In the end, we all do what we can, you know? I hope I was helpful. We sure gave each other a hard time sometimes. But in the end, I think we were friends, after all. We’d talk opera and music, and you’d tell me all the people I should’ve gone to see in concert… if I’d been born yet. You sure loved “The Lord’s Prayer.” And talking about pets of the past.

    Rest in peace, friend.

  • Shannon Hunger

    What a beautiful obituary.
    May God bless and keep you, Jimba. May you find rest and peace with Nana & Ba. 💙

  • I remember that Willie Nelson impersonator concert too. Fun times! Jimba, I’ll miss being able to talk sports with you among many other topics and current events. But somehow you always knew every sports story and latest development – especially with the AZ Cardinals. Hopefully heaven gets ESPN. Love you buddy.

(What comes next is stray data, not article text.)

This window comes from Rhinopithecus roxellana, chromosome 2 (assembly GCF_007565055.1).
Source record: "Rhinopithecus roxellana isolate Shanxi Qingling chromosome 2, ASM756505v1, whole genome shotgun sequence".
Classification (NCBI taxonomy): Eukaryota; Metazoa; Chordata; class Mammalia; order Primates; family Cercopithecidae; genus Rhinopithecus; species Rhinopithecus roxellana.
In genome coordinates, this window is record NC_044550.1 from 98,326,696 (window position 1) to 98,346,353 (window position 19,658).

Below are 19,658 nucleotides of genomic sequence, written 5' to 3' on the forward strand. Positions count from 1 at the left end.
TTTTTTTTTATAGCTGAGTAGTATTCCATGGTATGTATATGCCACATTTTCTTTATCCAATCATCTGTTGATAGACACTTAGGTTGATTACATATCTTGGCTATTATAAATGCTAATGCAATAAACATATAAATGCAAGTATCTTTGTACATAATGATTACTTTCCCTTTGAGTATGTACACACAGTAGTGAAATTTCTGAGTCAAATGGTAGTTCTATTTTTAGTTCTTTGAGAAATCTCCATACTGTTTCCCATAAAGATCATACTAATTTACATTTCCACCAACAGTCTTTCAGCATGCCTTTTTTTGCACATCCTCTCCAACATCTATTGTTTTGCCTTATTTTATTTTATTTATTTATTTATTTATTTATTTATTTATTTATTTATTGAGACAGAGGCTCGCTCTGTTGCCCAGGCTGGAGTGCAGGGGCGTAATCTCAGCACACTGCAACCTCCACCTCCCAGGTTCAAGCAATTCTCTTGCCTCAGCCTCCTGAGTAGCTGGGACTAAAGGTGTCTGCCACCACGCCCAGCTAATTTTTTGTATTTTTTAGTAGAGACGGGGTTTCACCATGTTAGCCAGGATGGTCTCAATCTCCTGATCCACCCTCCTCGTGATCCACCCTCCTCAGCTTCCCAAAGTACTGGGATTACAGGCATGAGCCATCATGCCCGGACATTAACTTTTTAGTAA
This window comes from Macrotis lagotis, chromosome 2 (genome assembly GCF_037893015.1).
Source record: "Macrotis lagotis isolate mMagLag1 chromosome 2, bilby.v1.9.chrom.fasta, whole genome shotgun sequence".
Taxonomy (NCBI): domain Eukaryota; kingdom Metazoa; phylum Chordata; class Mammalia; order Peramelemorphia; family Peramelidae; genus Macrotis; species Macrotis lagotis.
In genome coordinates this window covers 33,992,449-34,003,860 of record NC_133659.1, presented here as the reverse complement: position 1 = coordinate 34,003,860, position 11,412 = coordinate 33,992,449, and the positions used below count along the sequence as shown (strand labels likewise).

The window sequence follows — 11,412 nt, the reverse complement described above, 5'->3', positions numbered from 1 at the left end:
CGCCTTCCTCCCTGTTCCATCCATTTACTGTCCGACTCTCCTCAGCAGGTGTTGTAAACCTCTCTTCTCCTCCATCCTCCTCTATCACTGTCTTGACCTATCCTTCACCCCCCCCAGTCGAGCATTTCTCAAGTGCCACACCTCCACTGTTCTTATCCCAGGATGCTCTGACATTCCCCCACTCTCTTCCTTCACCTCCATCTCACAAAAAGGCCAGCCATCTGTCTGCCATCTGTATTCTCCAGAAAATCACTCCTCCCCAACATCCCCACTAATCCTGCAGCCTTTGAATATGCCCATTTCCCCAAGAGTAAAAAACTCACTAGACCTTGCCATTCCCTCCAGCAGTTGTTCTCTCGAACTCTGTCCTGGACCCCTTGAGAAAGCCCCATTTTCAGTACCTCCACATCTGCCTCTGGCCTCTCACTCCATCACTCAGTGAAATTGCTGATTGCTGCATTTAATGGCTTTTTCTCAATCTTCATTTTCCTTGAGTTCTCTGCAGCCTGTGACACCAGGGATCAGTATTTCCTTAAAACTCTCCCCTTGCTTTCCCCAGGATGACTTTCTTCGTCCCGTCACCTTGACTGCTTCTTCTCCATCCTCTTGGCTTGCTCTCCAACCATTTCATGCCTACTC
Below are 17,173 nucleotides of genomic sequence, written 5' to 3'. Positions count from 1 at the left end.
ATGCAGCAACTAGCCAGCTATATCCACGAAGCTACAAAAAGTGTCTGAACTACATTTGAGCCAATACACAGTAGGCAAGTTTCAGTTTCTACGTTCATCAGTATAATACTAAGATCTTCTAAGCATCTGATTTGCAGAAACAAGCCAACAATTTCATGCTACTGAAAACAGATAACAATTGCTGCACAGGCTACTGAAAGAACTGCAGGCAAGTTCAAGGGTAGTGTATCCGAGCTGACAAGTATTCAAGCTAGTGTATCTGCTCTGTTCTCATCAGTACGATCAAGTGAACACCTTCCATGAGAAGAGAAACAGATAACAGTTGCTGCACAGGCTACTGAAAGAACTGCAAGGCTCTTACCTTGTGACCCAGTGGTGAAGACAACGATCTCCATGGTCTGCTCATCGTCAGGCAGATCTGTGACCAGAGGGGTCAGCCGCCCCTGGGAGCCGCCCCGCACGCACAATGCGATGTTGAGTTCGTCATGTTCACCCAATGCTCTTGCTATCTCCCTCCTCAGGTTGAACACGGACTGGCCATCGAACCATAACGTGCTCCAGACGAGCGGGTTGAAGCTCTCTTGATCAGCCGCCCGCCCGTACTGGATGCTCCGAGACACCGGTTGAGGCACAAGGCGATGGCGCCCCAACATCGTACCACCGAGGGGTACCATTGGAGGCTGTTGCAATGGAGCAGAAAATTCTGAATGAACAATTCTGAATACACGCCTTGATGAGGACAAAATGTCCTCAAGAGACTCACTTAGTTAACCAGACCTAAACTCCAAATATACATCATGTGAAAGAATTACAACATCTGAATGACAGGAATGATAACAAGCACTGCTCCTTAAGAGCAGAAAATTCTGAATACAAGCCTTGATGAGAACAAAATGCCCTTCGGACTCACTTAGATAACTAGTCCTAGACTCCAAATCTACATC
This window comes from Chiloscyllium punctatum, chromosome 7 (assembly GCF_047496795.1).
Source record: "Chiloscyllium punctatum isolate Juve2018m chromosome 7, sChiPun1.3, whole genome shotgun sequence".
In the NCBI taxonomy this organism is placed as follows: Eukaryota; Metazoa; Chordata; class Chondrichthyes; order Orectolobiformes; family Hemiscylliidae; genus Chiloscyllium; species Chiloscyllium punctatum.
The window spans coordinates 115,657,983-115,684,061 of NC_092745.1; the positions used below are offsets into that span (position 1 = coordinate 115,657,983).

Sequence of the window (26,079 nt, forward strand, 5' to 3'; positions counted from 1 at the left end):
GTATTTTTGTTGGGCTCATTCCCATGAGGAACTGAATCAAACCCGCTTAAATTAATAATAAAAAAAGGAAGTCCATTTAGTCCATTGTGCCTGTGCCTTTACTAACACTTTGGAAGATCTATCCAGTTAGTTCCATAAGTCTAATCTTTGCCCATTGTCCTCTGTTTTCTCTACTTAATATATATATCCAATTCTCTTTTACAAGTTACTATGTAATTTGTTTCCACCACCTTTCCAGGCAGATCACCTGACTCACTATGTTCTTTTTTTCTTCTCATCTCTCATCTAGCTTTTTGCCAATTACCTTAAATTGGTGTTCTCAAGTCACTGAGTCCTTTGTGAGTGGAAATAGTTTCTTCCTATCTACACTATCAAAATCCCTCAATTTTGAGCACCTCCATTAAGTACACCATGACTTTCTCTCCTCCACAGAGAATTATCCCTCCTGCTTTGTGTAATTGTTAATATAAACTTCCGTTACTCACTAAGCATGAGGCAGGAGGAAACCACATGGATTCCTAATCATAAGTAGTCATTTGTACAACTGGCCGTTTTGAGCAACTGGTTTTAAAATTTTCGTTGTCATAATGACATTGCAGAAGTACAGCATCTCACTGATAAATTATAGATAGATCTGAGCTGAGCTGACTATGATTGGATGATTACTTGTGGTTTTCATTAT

• Dennis S Chapman

    Jimba,
    You left the party much too soon. As a manager at Jimba’s I enjoyed our time together.
    Working with Jimba, John, Jay, and Jim was always a pleasure. The gorilla was great.
    More engagements happened in the Red and Gold rooms than anywhere else in Provo.
    Honkey Tonk Frankie was always a draw, as were the old time movies. Carry on, Jimba.
    Semper Fi, Brother

  • I worked for Jim at Jimbas during my senior year in high school (69-70). I live in Houston TX now but read the Provo paper online every day and was saddened to read of Jims passing. He was a great person and I learned a lot from him. He treated everyone fairly and with respect. Vaya Con Dios my Friend.